Some Lessons from the Sorry History of Campus Speech Codes

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Some lessons from the sorry history of campus speech codes

For 40 years, experiments in restricting "hate speech" have failed.
Campus speech codes

The following is an excerpt from a blog by FIRE President and CEO Greg Lukianoff and Copy Editor Talia Barnes recently published in the digital publication Persuasion.


Regulations on campus “hate speech,” sold as efforts to protect marginalized groups and prevent harassment, do neither in practice. At best, they’re ineffective, and at worst, they open the door to administrative abuses of power and contribute to a campus culture of shame and fear.

Such regulations feature notoriously overbroad language, giving administrators authority to punish vast swaths of expression. Civil liberties activist and former president of the ACLU, Nadine Strossen, emphasizes the risk vague speech restrictions pose to the very marginalized groups they’re intended to help:

It is important to understand that hate speech laws are inherently likely to be enforced in ways that further entrench dominant political and societal groups, and that further disempower marginalized individuals and groups. This pattern is not a result of occasional “abuses” of the laws, but rather is the inevitable, systematic result of any use of such laws, given their irreducible vagueness.

The case archive of the Foundation for Individual Rights in Education (FIRE), where we work, is stuffed to the brim with examples that illustrate this phenomenon. Take FIRE’s lawsuit on behalf of Jared Nally, a student journalist at Haskell Indian Nations University who was banned from engaging in standard newsgathering activities after publishing articles critical of his university. Or FIRE’s lawsuit on behalf of Kimberly Diei, whose pharmacy program tried to expel her for “crude” and “sexual” social media posts about Cardi B. lyrics. As always, vague rules benefit dominant perspectives. We shouldn’t be surprised when administrators use the censorial tools at their disposal—not arbitrarily, but selectively, against those who challenge or disrupt the norms of the powers that be.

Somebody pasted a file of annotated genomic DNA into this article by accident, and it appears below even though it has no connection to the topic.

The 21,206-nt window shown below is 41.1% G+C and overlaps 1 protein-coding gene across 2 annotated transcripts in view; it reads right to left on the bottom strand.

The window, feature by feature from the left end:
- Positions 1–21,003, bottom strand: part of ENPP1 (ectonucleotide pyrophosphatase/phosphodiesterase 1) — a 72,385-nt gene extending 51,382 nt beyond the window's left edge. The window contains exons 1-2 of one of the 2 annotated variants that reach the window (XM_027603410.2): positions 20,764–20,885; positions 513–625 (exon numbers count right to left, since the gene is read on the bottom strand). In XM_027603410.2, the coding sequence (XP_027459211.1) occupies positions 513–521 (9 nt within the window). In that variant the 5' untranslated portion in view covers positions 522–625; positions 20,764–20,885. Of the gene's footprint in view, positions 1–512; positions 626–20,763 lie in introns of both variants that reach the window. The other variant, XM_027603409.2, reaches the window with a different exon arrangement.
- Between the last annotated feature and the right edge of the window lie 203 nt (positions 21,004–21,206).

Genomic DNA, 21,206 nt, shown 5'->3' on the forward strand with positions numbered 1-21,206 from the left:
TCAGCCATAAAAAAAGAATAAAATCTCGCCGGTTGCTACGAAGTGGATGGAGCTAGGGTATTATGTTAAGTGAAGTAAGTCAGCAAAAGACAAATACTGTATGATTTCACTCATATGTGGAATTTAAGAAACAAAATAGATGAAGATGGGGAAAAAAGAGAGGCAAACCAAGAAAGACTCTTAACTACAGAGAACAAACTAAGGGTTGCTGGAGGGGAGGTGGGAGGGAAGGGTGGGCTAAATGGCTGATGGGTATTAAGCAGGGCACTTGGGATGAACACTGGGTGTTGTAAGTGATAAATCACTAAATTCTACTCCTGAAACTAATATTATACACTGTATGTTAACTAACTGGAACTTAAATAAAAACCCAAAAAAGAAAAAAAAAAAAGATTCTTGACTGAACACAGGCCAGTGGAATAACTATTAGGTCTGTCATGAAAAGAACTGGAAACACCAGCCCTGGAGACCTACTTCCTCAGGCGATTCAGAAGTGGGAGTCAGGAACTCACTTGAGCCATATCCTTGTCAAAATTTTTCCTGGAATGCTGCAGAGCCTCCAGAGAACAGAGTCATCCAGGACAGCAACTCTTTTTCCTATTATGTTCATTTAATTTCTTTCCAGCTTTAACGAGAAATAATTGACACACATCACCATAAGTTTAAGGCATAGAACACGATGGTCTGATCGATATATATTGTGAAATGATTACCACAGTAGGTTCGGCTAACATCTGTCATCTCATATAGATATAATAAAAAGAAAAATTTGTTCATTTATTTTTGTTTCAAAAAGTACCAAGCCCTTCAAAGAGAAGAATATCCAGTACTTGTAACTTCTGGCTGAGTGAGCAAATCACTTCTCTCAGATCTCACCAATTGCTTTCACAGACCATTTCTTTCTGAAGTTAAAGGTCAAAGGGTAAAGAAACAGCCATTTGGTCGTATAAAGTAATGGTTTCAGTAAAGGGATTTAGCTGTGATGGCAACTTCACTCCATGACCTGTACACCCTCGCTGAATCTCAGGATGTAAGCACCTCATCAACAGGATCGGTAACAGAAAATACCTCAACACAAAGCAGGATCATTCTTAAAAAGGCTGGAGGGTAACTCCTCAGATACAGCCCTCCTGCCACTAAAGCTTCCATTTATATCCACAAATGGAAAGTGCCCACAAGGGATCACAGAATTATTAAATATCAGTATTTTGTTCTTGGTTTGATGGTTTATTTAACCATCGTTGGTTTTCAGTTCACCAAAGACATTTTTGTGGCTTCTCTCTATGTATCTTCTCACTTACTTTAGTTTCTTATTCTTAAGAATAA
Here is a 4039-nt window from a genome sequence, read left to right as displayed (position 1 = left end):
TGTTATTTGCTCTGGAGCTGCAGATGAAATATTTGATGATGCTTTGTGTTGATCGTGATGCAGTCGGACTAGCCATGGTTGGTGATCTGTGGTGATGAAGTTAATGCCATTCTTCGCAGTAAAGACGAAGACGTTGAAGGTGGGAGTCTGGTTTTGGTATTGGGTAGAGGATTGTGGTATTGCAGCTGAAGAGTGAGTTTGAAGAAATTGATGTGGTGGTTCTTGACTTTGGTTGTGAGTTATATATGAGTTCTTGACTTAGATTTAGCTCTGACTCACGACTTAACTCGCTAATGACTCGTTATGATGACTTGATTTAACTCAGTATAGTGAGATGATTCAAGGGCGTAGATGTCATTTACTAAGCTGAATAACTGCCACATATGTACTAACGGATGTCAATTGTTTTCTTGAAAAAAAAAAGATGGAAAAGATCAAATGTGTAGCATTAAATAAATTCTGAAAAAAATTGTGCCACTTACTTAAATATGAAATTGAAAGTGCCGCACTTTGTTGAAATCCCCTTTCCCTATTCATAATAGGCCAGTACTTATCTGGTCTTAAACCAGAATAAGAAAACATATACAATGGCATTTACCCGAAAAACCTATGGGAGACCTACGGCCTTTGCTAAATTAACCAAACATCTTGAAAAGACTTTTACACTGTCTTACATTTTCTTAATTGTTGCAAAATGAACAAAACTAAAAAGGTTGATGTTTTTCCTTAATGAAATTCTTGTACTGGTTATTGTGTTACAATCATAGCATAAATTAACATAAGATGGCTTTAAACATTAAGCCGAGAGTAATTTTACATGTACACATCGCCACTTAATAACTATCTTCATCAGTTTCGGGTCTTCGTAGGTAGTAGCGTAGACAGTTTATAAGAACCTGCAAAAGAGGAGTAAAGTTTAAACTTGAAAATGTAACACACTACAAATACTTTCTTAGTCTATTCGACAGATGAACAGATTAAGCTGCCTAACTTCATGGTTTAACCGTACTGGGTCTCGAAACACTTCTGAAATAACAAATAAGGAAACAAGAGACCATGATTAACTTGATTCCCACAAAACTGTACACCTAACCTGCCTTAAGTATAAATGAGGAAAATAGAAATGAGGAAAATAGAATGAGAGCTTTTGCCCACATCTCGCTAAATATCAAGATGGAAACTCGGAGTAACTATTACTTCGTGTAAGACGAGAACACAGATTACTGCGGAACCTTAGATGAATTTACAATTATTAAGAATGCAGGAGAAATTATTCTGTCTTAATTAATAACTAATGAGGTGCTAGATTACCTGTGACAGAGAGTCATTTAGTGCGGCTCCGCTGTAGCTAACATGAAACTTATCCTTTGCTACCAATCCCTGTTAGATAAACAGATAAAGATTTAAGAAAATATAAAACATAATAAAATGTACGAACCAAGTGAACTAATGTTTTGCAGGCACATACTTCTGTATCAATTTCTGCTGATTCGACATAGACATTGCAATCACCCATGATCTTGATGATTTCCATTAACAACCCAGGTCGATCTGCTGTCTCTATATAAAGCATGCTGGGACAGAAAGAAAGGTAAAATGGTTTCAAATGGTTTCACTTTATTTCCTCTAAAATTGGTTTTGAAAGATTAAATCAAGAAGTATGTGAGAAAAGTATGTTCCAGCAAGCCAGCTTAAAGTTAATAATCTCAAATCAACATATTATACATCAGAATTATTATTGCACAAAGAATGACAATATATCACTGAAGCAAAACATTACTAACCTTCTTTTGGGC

Two-thirds of students think it is, to some degree, acceptable to shout down campus speakers.

The proliferation of censorial policies on campus almost certainly fuels the trends of skepticism of open deliberation and support for “canceling” those with unorthodox views. The data bear this out, revealing alarming levels of intolerance and support for illiberal forms of protest among current college students, a majority of whom oppose inviting a wide variety of controversial speakers to campus. Two-thirds of students think it is, to some degree, acceptable to shout down campus speakers, and 41% say the same about physically blocking entry to events. Reflecting the same failure of campus policies to distinguish between speech and violence, 23% of students even say the same about using violence to stop a campus speech. 

Surveys of faculty also paint a troubling picture. A notable portion, from a variety of academic disciplines, openly admit they would discriminate against colleagues (e.g., during peer-review) for ideological reasons. And almost one-in-four social science or humanities faculty surveyed in the U.S. in fact supported at least one campaign to dismiss a dissenting academic. Since 2015, 589 attempts to professionally sanction scholars for constitutionally protected expression have occurred—nearly two-thirds of which were successful, resulting in some form of sanction. In 2022 alone, there have already been 44 sanctioning attempts—and we’re only a third of the way through the year! 

Campus Speech Codes Lessons

These attitudinal trends have real human costs. In an environment where any censorship goes, students face discipline for anything from inquiring about a rumor of sexual misconduct to parodying a gender studies handout to booing at a soccer game. A notable portion of them self-censor with some frequency when it comes to controversial topics because they are concerned with how their peers and professors will react. Scholars, too, have reason to work and study in fear, knowing their jobs can be threatened for transgressions as minor as posting a mean tweet about Mike Pence, or including pedagogically relevant redacted references to racial slurs in course materials. 

The reality of a censorial campus culture understandably influences public perception, undermining trust in even the most legitimate scholarship and commentary. How seriously can we take research that confirms perspectives popular on campus, one might ask, when it emerges from an environment where professors can be fired, speakers disinvited, and students written up by Bias Response Teams for expressing disfavored points of view? Would academics honestly risk their careers to come to unpopular conclusions? 


Read the full article on the Persuasion blog.

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